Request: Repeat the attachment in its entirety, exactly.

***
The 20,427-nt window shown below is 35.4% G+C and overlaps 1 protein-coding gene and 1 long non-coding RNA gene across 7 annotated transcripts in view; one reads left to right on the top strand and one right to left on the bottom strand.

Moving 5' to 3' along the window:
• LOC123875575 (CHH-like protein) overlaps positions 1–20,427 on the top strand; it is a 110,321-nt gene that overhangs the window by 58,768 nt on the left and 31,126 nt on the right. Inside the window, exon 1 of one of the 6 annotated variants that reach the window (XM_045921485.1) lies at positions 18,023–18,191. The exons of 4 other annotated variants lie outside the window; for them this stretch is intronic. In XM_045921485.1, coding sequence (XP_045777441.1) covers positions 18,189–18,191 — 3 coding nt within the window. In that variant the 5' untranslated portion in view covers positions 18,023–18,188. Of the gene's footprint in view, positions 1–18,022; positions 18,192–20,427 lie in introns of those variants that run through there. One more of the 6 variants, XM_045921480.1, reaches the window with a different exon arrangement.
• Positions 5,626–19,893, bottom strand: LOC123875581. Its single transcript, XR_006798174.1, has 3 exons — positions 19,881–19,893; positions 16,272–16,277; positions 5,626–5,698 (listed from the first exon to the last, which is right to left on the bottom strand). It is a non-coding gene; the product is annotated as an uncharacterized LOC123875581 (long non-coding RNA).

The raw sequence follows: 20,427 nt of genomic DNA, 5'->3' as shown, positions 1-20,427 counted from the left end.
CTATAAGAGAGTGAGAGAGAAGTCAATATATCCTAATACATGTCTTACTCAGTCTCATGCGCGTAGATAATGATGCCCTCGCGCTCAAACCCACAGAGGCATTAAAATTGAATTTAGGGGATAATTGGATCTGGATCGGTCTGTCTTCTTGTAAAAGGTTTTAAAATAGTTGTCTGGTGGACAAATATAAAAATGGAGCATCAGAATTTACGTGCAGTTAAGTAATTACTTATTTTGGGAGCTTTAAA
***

The 20,427-nt window shown below is 35.4% G+C and overlaps 1 protein-coding gene and 1 long non-coding RNA gene across 7 annotated transcripts in view; one reads left to right on the top strand and one right to left on the bottom strand.

Moving 5' to 3' along the window:
• LOC123875575 (CHH-like protein) overlaps positions 1–20,427 on the top strand; it is a 110,321-nt gene that overhangs the window by 58,768 nt on the left and 31,126 nt on the right. Inside the window, exon 1 of one of the 6 annotated variants that reach the window (XM_045921485.1) lies at positions 18,023–18,191. The exons of 4 other annotated variants lie outside the window; for them this stretch is intronic. In XM_045921485.1, coding sequence (XP_045777441.1) covers positions 18,189–18,191 — 3 coding nt within the window. In that variant the 5' untranslated portion in view covers positions 18,023–18,188. Of the gene's footprint in view, positions 1–18,022; positions 18,192–20,427 lie in introns of those variants that run through there. One more of the 6 variants, XM_045921480.1, reaches the window with a different exon arrangement.
• Positions 5,626–19,893, bottom strand: LOC123875581. Its single transcript, XR_006798174.1, has 3 exons — positions 19,881–19,893; positions 16,272–16,277; positions 5,626–5,698 (listed from the first exon to the last, which is right to left on the bottom strand). It is a non-coding gene; the product is annotated as an uncharacterized LOC123875581 (long non-coding RNA).

The raw sequence follows: 20,427 nt of genomic DNA, 5'->3' as shown, positions 1-20,427 counted from the left end.
CTATAAGAGAGTGAGAGAGAAGTCAATATATCCTAATACATGTCTTACTCAGTCTCATGCGCGTAGATAATGATGCCCTCGCGCTCAAACCCACAGAGGCATTAAAATTGAATTTAGGGGATAATTGGATCTGGATCGGTCTGTCTTCTTGTAAAAGGTTTTAAAATAGTTGTCTGGTGGACAAATATAAAAATGGAGCATCAGAATTTACGTGCAGTTAAGTAATTACTTATTTTGGGAGCTTTAAA